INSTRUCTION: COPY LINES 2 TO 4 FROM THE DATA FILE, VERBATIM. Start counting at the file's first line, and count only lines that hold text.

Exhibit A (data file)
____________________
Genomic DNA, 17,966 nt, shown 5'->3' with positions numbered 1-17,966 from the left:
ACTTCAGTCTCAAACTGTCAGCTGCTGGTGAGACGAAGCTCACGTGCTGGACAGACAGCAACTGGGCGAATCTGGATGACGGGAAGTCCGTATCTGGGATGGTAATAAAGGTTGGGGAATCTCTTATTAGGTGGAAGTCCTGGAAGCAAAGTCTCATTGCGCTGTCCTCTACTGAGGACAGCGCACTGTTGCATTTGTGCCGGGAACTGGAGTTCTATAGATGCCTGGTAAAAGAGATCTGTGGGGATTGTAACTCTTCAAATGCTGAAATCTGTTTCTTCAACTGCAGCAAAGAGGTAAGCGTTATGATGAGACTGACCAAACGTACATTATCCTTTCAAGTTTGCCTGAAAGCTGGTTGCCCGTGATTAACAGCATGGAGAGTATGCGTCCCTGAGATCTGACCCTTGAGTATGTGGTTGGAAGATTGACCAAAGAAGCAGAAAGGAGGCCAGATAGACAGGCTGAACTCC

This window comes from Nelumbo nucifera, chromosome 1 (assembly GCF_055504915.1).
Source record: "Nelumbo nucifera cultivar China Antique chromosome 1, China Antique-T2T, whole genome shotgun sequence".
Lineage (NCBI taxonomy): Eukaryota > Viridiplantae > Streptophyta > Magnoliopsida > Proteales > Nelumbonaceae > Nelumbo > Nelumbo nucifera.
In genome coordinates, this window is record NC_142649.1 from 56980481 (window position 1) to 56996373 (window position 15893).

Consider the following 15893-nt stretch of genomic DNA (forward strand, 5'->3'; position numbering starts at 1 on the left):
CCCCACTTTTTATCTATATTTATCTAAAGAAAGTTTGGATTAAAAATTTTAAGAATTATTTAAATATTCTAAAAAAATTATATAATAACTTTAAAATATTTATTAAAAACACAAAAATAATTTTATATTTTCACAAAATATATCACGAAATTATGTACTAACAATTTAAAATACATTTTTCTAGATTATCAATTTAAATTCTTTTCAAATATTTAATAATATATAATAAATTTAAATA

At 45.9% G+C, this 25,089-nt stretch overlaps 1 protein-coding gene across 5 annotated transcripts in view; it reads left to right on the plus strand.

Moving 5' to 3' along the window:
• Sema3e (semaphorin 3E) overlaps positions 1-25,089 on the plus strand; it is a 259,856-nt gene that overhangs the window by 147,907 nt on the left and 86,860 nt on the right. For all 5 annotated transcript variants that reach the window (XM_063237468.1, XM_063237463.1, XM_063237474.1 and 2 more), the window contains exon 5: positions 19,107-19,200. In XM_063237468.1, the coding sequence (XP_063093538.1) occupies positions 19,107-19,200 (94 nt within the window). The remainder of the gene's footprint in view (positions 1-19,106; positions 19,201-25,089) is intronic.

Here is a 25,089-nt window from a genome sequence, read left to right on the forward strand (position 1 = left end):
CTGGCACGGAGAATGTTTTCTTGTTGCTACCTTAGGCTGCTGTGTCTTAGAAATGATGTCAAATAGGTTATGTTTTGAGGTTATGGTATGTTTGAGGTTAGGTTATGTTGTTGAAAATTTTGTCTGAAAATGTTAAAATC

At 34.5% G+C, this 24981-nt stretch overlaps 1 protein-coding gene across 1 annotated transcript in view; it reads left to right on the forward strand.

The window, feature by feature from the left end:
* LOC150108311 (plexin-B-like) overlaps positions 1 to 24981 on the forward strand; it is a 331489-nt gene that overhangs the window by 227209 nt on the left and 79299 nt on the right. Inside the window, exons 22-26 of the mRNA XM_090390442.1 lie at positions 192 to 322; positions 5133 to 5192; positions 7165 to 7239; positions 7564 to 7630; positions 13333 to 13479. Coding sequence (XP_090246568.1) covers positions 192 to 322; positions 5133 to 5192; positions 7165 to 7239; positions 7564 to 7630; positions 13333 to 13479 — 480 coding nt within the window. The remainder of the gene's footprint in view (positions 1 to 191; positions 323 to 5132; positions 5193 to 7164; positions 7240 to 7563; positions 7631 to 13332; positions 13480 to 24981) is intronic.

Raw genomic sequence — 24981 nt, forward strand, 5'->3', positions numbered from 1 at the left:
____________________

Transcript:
ACTTCAGTCTCAAACTGTCAGCTGCTGGTGAGACGAAGCTCACGTGCTGGACAGACAGCAACTGGGCGAATCTGGATGACGGGAAGTCCGTATCTGGGATGGTAATAAAGGTTGGGGAATCTCTTATTAGGTGGAAGTCCTGGAAGCAAAGTCTCATTGCGCTGTCCTCTACTGAGGACAGCGCACTGTTGCATTTGTGCCGGGAACTGGAGTTCTATAGATGCCTGGTAAAAGAGATCTGTGGGGATTGTAACTCTTCAAATGCTGAAATCTGTTTCTTCAACTGCAGCAAAGAGGTAAGCGTTATGATGAGACTGACCAAACGTACATTATCCTTTCAAGTTTGCCTGAAAGCTGGTTGCCCGTGATTAACAGCATGGAGAGTATGCGTCCCTGAGATCTGACCCTTGAGTATGTGGTTGGAAGATTGACCAAAGAAGCAGAAAGGAGGCCAGATAGACAGGCTGAACTCC

This window comes from Nelumbo nucifera, chromosome 1 (assembly GCF_055504915.1).
Source record: "Nelumbo nucifera cultivar China Antique chromosome 1, China Antique-T2T, whole genome shotgun sequence".